Continuing the topic of the American reaction to the development of North Korea’s Nuclear and Missile Programme, it can be noted that the expert opinions on “what to do and who is to blame” are quite different. Different camps encourage (or disapprove) different versions of the American response on the basis of a very similar set of input data.
Here, we will look at three studies representing various think tanks and political camps.
- materials drawn up by Jane Harman, the Director of The Woodrow Wilson International Center, former Congressman, and her colleague James Pearson, an expert on Korean issues, published in The Washington Post (supporters of negotiations);
- the works of Evans Revere, a former diplomat, the Ex-President of the Korean Society and the head of the Albright Stonebridge Group think tank (supporter of hard pressure measures);
- materials drawn up by Richard Haass, the head of Council on Foreign Relations think tank, a former head of Planning Division of the US Department of State, prepared for publication at The Strategist (focuses on prognostics and risks assessment).
The Current Situation
Each of the three authors notes that the development of the North Korea’s Nuclear and Missile Programme will mean the next President of the United States faces a very serious challenge, and it requires a different policy – not Obama’s strategic patience.
The following theses are common to all three materials:
- North Korea has adapted to life with sanctions. It creates and tests ballistic missiles and nuclear warheads regardless. As J. Harman and J. Pearson wrote, “for years we have applied severe unilateral and multilateral sanctions in an attempt to force North Korea to denuclearize”, but “the chosen strategy has not worked”.
- Moreover, the effectiveness of sanctions is limited due to China’s position. J. Harman and J. Pearson believe that China considers the occurrence of a unified Korea in alliance with the USA as a worse scenario than North Korea with nuclear weapons. Meanwhile, as long as Beijing remains concerned about instability on its border with the North, cooperation with China concerning the nuclear issue on the Korean Peninsula won’t work to the extent required. E. Revere goes even further, suggesting that the new President will have to deal with the fact that China has changed its position: it seems that the USA has approached the limit of China’s willingness to cooperate, and Beijing does not intend “to do Washington any favours” by expressing solidarity with it concerning the North Korean issue. Accordingly, all the efforts the USA makes to strengthen its sanctions will be met by opposition from China and can lead to a cooling of US-Chinese relations.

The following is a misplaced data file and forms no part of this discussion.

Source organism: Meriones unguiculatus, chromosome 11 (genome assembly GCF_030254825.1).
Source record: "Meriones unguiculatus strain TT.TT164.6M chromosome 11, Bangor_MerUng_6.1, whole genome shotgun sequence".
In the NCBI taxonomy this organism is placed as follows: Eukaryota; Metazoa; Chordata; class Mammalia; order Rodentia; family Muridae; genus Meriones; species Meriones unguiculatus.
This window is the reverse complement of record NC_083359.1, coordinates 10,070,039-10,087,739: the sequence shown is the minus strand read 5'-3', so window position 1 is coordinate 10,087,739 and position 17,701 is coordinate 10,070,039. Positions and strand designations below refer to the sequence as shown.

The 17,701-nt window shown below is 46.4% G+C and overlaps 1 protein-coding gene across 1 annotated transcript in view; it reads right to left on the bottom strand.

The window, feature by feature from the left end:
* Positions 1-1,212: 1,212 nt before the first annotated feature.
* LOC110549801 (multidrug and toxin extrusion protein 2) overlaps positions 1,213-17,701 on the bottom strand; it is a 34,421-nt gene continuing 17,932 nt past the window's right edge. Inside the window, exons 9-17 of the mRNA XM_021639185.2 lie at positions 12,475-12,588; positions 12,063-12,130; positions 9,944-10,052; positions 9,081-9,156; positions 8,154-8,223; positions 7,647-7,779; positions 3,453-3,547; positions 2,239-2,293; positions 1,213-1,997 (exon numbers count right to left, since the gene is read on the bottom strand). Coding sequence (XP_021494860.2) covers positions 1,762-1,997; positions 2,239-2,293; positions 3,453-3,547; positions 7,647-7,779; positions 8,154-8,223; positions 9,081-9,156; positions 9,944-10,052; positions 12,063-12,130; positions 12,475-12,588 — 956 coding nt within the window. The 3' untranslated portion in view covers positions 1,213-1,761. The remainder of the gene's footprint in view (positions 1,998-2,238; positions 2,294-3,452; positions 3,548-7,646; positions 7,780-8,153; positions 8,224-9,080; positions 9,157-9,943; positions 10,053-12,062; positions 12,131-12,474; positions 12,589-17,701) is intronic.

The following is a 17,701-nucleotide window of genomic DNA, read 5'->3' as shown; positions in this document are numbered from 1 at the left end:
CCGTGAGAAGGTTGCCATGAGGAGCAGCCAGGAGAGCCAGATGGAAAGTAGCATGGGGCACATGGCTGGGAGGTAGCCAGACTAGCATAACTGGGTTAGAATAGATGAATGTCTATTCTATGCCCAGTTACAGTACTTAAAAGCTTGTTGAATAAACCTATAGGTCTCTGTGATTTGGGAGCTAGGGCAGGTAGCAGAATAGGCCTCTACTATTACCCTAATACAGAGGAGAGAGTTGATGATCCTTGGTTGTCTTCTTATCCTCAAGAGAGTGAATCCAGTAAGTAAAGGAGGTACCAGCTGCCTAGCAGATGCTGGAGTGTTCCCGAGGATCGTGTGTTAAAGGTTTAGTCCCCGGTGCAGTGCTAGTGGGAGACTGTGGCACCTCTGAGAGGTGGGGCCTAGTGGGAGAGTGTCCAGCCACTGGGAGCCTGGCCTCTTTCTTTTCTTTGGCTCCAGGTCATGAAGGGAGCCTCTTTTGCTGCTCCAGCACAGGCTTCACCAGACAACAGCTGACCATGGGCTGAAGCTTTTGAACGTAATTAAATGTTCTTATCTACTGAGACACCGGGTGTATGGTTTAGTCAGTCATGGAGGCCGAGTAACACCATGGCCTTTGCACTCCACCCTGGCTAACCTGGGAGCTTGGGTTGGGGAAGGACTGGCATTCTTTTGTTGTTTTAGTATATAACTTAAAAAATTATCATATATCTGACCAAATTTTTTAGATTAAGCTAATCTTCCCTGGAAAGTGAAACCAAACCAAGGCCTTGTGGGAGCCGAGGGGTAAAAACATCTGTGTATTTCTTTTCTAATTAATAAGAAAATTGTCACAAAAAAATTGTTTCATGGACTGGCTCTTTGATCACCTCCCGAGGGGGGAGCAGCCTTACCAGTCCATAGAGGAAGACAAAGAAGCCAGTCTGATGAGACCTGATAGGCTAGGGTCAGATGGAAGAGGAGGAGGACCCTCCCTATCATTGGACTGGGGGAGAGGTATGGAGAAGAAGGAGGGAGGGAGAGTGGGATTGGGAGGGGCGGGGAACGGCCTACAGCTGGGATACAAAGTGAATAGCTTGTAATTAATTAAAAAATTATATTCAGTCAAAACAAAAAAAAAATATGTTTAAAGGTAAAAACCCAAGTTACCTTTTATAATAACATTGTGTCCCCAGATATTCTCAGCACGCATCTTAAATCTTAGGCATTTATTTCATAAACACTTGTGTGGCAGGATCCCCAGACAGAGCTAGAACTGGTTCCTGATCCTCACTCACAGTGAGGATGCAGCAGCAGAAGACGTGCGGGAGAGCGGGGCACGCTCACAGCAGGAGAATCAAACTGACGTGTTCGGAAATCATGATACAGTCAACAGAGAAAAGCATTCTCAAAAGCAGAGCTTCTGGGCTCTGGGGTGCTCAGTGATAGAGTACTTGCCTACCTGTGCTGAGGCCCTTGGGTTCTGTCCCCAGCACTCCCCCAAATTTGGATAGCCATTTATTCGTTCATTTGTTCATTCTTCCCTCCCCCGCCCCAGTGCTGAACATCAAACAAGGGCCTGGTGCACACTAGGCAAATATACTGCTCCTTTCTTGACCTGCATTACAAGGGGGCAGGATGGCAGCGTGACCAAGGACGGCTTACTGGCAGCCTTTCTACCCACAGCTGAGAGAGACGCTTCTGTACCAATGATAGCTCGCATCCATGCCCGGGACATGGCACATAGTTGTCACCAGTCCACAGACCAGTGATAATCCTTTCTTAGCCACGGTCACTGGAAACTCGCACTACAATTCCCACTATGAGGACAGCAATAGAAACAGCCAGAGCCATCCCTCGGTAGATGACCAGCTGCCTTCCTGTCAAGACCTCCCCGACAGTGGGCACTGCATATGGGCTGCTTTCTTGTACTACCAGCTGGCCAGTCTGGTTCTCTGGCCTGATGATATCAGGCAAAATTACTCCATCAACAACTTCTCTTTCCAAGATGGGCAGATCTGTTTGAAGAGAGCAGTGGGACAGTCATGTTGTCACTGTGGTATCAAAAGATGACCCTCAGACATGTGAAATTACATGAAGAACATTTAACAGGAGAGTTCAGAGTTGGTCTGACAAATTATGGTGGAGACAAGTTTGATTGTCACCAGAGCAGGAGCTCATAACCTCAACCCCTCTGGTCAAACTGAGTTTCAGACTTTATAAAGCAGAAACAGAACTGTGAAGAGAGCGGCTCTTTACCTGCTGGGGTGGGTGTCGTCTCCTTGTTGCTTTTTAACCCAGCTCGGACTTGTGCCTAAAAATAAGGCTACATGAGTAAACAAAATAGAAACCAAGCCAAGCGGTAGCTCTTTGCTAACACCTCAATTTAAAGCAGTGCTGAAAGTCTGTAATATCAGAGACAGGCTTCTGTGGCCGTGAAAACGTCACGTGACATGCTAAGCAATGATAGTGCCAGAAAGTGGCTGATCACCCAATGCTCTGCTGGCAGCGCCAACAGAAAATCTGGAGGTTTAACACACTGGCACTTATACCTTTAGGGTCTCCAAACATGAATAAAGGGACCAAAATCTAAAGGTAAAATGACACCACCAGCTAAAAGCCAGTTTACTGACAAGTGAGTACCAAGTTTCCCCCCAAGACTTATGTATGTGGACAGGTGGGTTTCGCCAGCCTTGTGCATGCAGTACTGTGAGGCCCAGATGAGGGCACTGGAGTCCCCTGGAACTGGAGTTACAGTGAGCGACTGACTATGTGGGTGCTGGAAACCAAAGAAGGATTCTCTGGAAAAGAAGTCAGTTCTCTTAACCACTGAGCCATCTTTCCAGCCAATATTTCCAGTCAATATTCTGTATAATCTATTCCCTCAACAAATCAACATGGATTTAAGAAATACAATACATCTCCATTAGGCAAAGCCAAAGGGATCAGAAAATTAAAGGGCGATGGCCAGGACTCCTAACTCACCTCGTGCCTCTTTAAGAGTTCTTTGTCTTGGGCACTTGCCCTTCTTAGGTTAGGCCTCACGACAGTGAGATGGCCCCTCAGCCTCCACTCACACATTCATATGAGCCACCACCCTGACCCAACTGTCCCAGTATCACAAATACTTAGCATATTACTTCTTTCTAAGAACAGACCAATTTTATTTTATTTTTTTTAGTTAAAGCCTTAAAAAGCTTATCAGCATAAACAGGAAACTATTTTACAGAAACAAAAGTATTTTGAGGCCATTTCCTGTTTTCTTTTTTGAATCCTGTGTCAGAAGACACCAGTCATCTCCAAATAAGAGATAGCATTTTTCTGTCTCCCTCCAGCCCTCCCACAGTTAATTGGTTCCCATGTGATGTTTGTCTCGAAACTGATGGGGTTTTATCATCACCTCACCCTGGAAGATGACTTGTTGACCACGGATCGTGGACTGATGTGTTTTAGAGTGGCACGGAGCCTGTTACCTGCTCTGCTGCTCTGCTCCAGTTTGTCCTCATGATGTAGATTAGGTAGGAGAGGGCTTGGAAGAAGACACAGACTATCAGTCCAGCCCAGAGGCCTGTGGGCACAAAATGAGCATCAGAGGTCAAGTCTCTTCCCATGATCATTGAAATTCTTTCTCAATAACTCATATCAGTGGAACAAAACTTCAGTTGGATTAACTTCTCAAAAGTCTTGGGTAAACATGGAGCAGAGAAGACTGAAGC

- Nuclear weapons provide North Korea with the capacity to defend itself, thereby strengthening the regime. This prevents it from being dealt with like Libya or Iraq, giving a sense of security to the regime. Therefore, Pyongyang has no intention of using nuclear weapons as a bargaining tool, i.e. denuclearizing in exchange for something. As E. Revere notes, Pyongyang regards the six-party talks as “dead”, and it does not intend to fulfil the decision of the Joint Statement dated September 19, 2005.
- North Korea will continue to develop its Nuclear and Missile Programme. At that, the North is theoretically able to deliver a blow to the United States, which in itself Revere openly calls “a nightmare”. Acco
rding to R. Haass, at the moment the arsenal of North Korea’s nuclear weapons amounts to somewhere between eight to twelve warheads and by 2020 it will have succeeded in placing a nuclear warhead onto an intercontinental ballistic missile capable of striking the continental territory of the USA. R. Gallucci is more pessimistic – he believes that by 2020 the arsenal of the North might reach 100 nuclear and intercontinental ballistic missiles with nuclear warheads which modern American ABM Defense System may fail to handle (especially if talking about solid fuel rockets). In any case, the threat of North Korea to US interests will only grow.
Pyongyang’s goals are defined by all the authors one and the same way. North Korea believes that the USA will be forced to accept North Korean nuclear status and will begin to negotiate on its own terms. That is why it is raising the stakes: “we are ready to risk starting a nuclear war to achieve our goals – what about you?” However, although the North thinks that the USA will be forced to bow down, the threat of military provocations will only strengthen the US-ROK alliance and lead to the development of countermeasures.